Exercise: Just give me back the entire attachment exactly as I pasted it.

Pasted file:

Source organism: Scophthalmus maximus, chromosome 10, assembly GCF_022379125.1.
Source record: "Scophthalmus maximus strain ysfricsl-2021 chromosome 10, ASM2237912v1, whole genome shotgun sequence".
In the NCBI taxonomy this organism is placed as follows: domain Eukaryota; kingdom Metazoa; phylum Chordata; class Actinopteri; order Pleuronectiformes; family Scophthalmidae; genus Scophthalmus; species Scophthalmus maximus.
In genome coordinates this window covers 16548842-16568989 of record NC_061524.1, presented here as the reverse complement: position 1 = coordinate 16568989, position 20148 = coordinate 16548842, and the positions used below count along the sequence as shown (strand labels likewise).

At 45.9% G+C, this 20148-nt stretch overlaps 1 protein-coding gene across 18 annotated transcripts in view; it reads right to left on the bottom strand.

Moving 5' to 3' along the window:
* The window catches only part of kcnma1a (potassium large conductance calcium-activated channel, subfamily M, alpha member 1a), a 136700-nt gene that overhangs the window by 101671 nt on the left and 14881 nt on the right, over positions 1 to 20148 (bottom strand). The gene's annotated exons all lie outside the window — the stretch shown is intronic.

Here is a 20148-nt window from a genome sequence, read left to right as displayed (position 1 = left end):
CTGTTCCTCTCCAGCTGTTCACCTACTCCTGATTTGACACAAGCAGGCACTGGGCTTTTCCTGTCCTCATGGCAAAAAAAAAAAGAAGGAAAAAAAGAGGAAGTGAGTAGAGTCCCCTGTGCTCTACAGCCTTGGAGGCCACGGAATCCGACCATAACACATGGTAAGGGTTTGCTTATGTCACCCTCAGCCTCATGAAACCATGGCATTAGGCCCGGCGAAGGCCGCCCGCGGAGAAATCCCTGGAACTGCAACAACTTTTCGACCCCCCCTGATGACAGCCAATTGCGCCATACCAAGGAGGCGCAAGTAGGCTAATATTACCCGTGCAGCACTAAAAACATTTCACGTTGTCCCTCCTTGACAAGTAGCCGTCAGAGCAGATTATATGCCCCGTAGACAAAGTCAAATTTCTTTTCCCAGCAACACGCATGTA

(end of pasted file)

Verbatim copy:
Source organism: Scophthalmus maximus, chromosome 10, assembly GCF_022379125.1.
Source record: "Scophthalmus maximus strain ysfricsl-2021 chromosome 10, ASM2237912v1, whole genome shotgun sequence".
In the NCBI taxonomy this organism is placed as follows: domain Eukaryota; kingdom Metazoa; phylum Chordata; class Actinopteri; order Pleuronectiformes; family Scophthalmidae; genus Scophthalmus; species Scophthalmus maximus.
In genome coordinates this window covers 16548842-16568989 of record NC_061524.1, presented here as the reverse complement: position 1 = coordinate 16568989, position 20148 = coordinate 16548842, and the positions used below count along the sequence as shown (strand labels likewise).

At 45.9% G+C, this 20148-nt stretch overlaps 1 protein-coding gene across 18 annotated transcripts in view; it reads right to left on the bottom strand.

Moving 5' to 3' along the window:
* The window catches only part of kcnma1a (potassium large conductance calcium-activated channel, subfamily M, alpha member 1a), a 136700-nt gene that overhangs the window by 101671 nt on the left and 14881 nt on the right, over positions 1 to 20148 (bottom strand). The gene's annotated exons all lie outside the window — the stretch shown is intronic.

Here is a 20148-nt window from a genome sequence, read left to right as displayed (position 1 = left end):
CTGTTCCTCTCCAGCTGTTCACCTACTCCTGATTTGACACAAGCAGGCACTGGGCTTTTCCTGTCCTCATGGCAAAAAAAAAAAGAAGGAAAAAAAGAGGAAGTGAGTAGAGTCCCCTGTGCTCTACAGCCTTGGAGGCCACGGAATCCGACCATAACACATGGTAAGGGTTTGCTTATGTCACCCTCAGCCTCATGAAACCATGGCATTAGGCCCGGCGAAGGCCGCCCGCGGAGAAATCCCTGGAACTGCAACAACTTTTCGACCCCCCCTGATGACAGCCAATTGCGCCATACCAAGGAGGCGCAAGTAGGCTAATATTACCCGTGCAGCACTAAAAACATTTCACGTTGTCCCTCCTTGACAAGTAGCCGTCAGAGCAGATTATATGCCCCGTAGACAAAGTCAAATTTCTTTTCCCAGCAACACGCATGTA